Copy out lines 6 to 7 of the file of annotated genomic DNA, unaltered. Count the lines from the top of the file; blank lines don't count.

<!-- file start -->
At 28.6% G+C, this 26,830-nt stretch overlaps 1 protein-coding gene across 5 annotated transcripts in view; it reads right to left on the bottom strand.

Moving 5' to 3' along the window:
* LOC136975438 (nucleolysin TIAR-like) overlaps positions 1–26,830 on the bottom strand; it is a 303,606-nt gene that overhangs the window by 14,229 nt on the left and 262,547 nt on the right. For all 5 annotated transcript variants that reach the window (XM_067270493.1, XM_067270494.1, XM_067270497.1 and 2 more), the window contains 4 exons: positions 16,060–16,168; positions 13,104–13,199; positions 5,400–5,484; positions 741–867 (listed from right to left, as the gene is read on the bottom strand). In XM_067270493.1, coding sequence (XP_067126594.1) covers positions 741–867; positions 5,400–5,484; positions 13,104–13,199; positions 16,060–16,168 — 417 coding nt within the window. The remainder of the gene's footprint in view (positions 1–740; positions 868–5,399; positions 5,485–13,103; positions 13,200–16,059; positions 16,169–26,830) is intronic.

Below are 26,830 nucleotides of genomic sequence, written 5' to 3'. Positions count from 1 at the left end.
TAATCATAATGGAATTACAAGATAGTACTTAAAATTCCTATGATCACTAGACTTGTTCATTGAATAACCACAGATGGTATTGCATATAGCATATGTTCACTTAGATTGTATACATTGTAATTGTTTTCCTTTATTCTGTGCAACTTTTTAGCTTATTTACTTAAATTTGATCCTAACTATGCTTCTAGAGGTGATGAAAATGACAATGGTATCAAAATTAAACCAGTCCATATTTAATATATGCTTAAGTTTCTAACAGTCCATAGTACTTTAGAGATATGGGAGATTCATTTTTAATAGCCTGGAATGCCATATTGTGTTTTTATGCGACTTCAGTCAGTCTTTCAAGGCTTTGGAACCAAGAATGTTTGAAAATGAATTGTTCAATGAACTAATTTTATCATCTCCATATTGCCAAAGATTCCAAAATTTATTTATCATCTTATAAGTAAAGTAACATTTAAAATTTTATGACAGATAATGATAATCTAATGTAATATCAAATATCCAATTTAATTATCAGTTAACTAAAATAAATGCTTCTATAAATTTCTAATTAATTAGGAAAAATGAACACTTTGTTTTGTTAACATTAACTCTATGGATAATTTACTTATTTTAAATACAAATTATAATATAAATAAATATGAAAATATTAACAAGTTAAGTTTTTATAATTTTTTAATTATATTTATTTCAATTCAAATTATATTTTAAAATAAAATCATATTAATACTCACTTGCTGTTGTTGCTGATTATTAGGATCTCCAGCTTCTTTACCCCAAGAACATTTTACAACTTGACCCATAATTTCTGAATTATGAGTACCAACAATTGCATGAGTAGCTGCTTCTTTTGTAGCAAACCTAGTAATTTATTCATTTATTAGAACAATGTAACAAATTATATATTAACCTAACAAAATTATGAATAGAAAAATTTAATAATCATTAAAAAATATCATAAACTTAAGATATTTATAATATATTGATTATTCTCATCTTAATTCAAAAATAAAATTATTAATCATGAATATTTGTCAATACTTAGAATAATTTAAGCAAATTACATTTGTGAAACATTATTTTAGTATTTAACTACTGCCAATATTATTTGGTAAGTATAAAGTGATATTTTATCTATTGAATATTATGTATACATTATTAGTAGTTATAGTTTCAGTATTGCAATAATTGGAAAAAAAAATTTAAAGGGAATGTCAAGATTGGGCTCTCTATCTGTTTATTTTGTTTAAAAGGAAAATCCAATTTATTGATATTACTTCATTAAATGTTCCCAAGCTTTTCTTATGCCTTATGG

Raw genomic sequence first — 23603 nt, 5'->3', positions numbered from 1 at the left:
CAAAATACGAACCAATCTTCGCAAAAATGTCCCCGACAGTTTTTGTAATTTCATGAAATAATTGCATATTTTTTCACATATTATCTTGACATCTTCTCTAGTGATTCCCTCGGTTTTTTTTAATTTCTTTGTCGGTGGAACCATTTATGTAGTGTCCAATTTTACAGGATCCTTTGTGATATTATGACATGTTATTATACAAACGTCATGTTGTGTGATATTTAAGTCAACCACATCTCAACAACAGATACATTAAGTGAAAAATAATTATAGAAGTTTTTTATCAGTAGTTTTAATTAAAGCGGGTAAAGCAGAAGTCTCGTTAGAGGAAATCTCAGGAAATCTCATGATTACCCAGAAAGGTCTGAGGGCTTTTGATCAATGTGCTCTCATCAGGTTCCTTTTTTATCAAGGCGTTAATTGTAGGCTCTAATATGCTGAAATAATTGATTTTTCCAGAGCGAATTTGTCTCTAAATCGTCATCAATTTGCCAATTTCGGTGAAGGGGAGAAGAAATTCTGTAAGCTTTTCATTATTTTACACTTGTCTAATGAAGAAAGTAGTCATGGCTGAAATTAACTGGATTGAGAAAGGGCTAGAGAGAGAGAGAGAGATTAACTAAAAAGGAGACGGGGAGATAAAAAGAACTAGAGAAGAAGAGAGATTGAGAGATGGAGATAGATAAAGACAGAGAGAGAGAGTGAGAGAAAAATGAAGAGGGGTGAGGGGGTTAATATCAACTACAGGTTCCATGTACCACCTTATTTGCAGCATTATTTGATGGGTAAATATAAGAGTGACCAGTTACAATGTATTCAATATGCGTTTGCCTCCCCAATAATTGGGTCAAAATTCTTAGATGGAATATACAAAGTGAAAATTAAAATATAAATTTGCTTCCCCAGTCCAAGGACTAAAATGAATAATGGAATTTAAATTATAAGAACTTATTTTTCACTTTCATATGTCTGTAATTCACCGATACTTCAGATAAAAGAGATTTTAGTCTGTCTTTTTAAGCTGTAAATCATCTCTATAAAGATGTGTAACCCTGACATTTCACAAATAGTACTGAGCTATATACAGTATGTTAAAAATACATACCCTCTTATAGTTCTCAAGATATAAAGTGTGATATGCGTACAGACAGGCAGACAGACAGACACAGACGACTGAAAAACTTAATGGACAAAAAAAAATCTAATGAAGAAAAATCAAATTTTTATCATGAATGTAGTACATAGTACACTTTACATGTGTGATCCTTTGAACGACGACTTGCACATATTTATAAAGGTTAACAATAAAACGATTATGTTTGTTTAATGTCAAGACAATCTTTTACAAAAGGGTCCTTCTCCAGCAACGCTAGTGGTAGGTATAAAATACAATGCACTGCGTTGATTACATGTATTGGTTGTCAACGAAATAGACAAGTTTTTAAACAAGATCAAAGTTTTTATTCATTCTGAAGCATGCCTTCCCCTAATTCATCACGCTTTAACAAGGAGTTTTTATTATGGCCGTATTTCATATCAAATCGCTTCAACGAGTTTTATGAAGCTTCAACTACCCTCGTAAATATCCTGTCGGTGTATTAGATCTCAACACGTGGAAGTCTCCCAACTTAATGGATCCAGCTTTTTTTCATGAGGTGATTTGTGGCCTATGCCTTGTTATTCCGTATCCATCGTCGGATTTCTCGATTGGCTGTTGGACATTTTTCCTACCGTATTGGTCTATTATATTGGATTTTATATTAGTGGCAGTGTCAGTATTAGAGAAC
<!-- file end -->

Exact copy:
Raw genomic sequence first — 23603 nt, 5'->3', positions numbered from 1 at the left:
CAAAATACGAACCAATCTTCGCAAAAATGTCCCCGACAGTTTTTGTAATTTCATGAAATAATTGCATATTTTTTCACATATTATCTTGACATCTTCTCTAGTGATTCCCTCGGTTTTTTTTAATTTCTTTGTCGGTGGAACCATTTATGTAGTGTCCAATTTTACAGGATCCTTTGTGATATTATGACATGTTATTATACAAACGTCATGTTGTGTGATATTTAAGTCAACCACATCTCAACAACAGATACATTAAGTGAAAAATAATTATAGAAGTTTTTTATCAGTAGTTTTAATTAAAGCGGGTAAAGCAGAAGTCTCGTTAGAGGAAATCTCAGGAAATCTCATGATTACCCAGAAAGGTCTGAGGGCTTTTGATCAATGTGCTCTCATCAGGTTCCTTTTTTATCAAGGCGTTAATTGTAGGCTCTAATATGCTGAAATAATTGATTTTTCCAGAGCGAATTTGTCTCTAAATCGTCATCAATTTGCCAATTTCGGTGAAGGGGAGAAGAAATTCTGTAAGCTTTTCATTATTTTACACTTGTCTAATGAAGAAAGTAGTCATGGCTGAAATTAACTGGATTGAGAAAGGGCTAGAGAGAGAGAGAGAGATTAACTAAAAAGGAGACGGGGAGATAAAAAGAACTAGAGAAGAAGAGAGATTGAGAGATGGAGATAGATAAAGACAGAGAGAGAGAGTGAGAGAAAAATGAAGAGGGGTGAGGGGGTTAATATCAACTACAGGTTCCATGTACCACCTTATTTGCAGCATTATTTGATGGGTAAATATAAGAGTGACCAGTTACAATGTATTCAATATGCGTTTGCCTCCCCAATAATTGGGTCAAAATTCTTAGATGGAATATACAAAGTGAAAATTAAAATATAAATTTGCTTCCCCAGTCCAAGGACTAAAATGAATAATGGAATTTAAATTATAAGAACTTATTTTTCACTTTCATATGTCTGTAATTCACCGATACTTCAGATAAAAGAGATTTTAGTCTGTCTTTTTAAGCTGTAAATCATCTCTATAAAGATGTGTAACCCTGACATTTCACAAATAGTACTGAGCTATATACAGTATGTTAAAAATACATACCCTCTTATAGTTCTCAAGATATAAAGTGTGATATGCGTACAGACAGGCAGACAGACAGACACAGACGACTGAAAAACTTAATGGACAAAAAAAAATCTAATGAAGAAAAATCAAATTTTTATCATGAATGTAGTACATAGTACACTTTACATGTGTGATCCTTTGAACGACGACTTGCACATATTTATAAAGGTTAACAATAAAACGATTATGTTTGTTTAATGTCAAGACAATCTTTTACAAAAGGGTCCTTCTCCAGCAACGCTAGTGGTAGGTATAAAATACAATGCACTGCGTTGATTACATGTATTGGTTGTCAACGAAATAGACAAGTTTTTAAACAAGATCAAAGTTTTTATTCATTCTGAAGCATGCCTTCCCCTAATTCATCACGCTTTAACAAGGAGTTTTTATTATGGCCGTATTTCATATCAAATCGCTTCAACGAGTTTTATGAAGCTTCAACTACCCTCGTAAATATCCTGTCGGTGTATTAGATCTCAACACGTGGAAGTCTCCCAACTTAATGGATCCAGCTTTTTTTCATGAGGTGATTTGTGGCCTATGCCTTGTTATTCCGTATCCATCGTCGGATTTCTCGATTGGCTGTTGGACATTTTTCCTACCGTATTGGTCTATTATATTGGATTTTATATTAGTGGCAGTGTCAGTATTAGAGAAC